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Arizona Reservoir Levels
Published July 25, 2012
Arizona Reservoir Levels(data through 6/30/12)
Data Source(s): National Water and Climate Center
Storage in each of the Arizona reservoirs listed in Figure 6 declined during the last month. Combined storage in Lakes Mead and Powell decreased by 679,000 acre-feet in June. Total reservoir storage in the Colorado River Basin is 60 percent of capacity (rounded to 0 percent in Figure 6, around 5 percent lower than it was at the beginning of the water year. Storage in the San Carlos Reservoir, which completely dried in 1976 and 1977, is at about 0.2 percent of capacity, an extremely low level that reflects scant precipitation in southeastern Arizona for two consecutive La Niña winters. The reservoir is also nearing its lowest capacity in 20 years. Combined storage in the Salt and Verde river basin systems is 59 percent of capacity, which is about 20 percent less than it was one year ago.
In water-related news, hot and dry conditions have left the Blue Ridge Reservoir, a key to the water security of Rim Country, near Payson, vulnerable to wildfires. Fires, if ignited, would elevate post-wildfire erosion that could greatly reduce storage capacity (Payson Roundup, July 13). Future growth in the region would subsequently be impacted, as it is in part tied to the 14,000 acre-foot capacity reservoir.
The map gives a representation of current storage levels for reservoirs in Arizona. Reservoir locations are numbered within the blue circles on the map, corresponding to the reservoirs listed in the table. The cup next to each reservoir shows the current storage level (blue fill) as a percent of total capacity. Note that while the size of each cup varies with the size of the reservoir, these are representational and not to scale. Each cup also represents last year’s storage level (dotted line) and the 1971–2000 reservoir average (red line).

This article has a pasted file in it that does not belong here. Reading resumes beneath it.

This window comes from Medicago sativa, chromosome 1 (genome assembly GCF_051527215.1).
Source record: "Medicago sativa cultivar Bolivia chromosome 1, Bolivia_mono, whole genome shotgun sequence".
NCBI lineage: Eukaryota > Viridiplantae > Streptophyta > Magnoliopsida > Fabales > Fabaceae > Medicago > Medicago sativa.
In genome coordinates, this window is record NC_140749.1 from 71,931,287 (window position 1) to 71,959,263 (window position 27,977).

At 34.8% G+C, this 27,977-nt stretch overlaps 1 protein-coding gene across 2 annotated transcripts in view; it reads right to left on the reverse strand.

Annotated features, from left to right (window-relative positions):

The table details more exactly the current capacity level (listed as a percent of maximum storage). Current and maximum storage levels are given in thousands of acre-feet for each reservoir. One acre-foot is the volume of water sufficient to cover an acre of land to a depth of 1 foot (approximately 325,851 gallons). On average, 1 acre-foot of water is enough to meet the demands of 4 people for a year. The last column of the table list an increase or decrease in storage since last month. A line indicates no change.
These data are based on reservoir reports updated monthly by the National Water and Climate Center of the U.S. Department of Agriculture’s Natural Resources Conservation Service (NRCS).
Portions of the information provided in this figure can be accessed at the NRCS website:
Southwest Climate Outlook Staff
- Michael Crimmins, UA Extension Specialist
- Stephanie Doster, Institute of the Environment Editor
- Gregg Garfin, Founding Editor, Institute of the Environment
- Zack Guido, Managing Editor, CLIMAS Associate Staff Scientist
- Nancy J. Selover, Arizona State Climatologist
- Jessica Dollin, CLIMAS Publications Assistant
- Dave Dubious, New Mexico State Climatologist
Please direct your Southwest Climate Outlook comments and suggestions to Zack Guido.
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